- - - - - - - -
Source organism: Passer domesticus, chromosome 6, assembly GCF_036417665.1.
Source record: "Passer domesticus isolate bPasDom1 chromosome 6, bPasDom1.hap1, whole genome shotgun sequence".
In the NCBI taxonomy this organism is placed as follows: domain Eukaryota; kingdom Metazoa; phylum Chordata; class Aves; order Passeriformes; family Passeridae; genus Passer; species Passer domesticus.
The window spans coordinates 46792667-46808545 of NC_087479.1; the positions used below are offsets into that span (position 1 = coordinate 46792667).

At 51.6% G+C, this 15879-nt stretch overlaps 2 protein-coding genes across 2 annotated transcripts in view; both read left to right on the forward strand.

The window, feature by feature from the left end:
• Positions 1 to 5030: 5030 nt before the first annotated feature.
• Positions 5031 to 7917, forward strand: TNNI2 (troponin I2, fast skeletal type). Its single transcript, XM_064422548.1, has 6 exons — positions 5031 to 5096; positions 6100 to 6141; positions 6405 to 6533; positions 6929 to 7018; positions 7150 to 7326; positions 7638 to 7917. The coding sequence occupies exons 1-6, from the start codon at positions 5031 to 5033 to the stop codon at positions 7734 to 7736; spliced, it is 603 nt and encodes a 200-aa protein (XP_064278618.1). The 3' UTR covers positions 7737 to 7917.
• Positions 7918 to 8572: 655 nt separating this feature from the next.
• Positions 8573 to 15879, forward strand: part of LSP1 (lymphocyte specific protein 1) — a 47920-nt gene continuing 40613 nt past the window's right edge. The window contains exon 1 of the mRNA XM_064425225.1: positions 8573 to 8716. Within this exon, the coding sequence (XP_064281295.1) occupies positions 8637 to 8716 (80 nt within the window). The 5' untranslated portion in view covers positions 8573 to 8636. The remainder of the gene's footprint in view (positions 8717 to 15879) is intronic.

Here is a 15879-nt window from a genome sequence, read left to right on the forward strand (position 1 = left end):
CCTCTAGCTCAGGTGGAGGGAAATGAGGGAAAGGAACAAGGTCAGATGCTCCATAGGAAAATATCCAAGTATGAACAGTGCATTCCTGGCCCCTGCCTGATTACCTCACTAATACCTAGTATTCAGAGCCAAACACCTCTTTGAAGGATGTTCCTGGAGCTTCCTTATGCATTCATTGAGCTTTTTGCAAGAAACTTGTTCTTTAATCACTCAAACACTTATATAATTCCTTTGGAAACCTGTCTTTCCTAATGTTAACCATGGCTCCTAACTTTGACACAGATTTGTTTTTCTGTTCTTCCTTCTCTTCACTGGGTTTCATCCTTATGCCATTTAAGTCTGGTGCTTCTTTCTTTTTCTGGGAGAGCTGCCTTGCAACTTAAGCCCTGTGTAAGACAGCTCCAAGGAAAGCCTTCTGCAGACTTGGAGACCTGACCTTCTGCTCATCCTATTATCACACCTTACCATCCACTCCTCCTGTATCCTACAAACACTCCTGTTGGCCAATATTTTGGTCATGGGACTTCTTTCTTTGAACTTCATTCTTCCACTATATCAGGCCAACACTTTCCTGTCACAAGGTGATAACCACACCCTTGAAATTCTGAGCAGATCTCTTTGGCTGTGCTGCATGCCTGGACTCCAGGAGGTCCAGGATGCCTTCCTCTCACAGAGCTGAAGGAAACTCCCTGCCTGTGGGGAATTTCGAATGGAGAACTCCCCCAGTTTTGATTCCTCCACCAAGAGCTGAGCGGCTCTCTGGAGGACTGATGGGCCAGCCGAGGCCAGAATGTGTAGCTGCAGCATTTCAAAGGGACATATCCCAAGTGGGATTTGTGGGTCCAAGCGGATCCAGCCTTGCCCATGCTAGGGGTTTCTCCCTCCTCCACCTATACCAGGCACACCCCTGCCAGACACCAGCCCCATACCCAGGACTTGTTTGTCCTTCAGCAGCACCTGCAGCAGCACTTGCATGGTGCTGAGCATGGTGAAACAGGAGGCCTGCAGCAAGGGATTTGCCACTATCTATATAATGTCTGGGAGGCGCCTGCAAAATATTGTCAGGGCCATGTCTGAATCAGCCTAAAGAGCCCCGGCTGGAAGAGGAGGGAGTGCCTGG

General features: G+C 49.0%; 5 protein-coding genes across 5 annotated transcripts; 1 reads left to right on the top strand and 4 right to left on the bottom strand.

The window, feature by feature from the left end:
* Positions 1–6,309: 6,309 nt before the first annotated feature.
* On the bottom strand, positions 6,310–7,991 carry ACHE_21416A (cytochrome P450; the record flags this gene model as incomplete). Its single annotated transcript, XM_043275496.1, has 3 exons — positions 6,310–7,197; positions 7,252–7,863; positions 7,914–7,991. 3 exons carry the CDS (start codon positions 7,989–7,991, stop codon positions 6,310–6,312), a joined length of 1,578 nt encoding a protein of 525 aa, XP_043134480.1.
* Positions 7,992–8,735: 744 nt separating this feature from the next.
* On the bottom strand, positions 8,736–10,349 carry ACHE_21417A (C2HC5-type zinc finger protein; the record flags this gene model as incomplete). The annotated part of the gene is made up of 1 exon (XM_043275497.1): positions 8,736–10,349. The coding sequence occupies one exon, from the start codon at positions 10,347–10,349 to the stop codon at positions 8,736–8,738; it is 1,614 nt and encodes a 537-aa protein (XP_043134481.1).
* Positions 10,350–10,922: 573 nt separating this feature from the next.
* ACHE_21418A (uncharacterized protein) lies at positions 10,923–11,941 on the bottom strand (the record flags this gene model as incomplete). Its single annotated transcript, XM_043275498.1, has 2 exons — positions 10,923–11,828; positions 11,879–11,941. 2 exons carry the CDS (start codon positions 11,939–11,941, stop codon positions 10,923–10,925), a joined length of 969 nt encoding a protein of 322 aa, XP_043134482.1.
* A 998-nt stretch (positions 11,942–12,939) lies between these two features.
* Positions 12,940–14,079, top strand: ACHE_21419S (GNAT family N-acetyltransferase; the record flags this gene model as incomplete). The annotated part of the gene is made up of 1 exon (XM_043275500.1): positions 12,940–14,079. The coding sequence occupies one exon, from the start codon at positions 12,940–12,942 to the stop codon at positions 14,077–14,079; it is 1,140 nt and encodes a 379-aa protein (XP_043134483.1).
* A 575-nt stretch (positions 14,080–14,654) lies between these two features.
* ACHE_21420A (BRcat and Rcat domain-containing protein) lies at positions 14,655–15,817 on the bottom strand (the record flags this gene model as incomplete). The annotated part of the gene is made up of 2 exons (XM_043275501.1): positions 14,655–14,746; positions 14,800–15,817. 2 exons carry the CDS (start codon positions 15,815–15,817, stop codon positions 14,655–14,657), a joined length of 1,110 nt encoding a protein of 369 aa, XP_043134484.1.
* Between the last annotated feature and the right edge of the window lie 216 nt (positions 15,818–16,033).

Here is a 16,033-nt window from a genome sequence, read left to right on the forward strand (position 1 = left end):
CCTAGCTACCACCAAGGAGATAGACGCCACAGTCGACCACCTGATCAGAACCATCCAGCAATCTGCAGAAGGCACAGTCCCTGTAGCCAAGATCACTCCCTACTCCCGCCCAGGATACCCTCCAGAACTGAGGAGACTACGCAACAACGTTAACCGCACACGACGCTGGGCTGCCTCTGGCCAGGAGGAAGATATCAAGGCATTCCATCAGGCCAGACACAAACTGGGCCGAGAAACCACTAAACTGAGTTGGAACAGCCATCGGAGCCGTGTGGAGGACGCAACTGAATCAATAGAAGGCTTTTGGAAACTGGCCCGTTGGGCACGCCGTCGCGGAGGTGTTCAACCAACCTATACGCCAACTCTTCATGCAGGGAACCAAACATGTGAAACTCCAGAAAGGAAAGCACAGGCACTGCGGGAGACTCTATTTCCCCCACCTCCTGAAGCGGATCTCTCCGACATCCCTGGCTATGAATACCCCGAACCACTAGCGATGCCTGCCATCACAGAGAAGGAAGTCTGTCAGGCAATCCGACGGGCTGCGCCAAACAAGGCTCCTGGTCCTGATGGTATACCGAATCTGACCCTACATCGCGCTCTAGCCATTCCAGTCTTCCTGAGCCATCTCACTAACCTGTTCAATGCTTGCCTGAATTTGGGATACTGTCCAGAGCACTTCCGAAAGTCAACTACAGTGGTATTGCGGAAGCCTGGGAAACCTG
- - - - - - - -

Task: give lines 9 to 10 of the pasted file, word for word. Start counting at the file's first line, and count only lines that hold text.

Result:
• Positions 7918 to 8572: 655 nt separating this feature from the next.
• Positions 8573 to 15879, forward strand: part of LSP1 (lymphocyte specific protein 1) — a 47920-nt gene continuing 40613 nt past the window's right edge. The window contains exon 1 of the mRNA XM_064425225.1: positions 8573 to 8716. Within this exon, the coding sequence (XP_064281295.1) occupies positions 8637 to 8716 (80 nt within the window). The 5' untranslated portion in view covers positions 8573 to 8636. The remainder of the gene's footprint in view (positions 8717 to 15879) is intronic.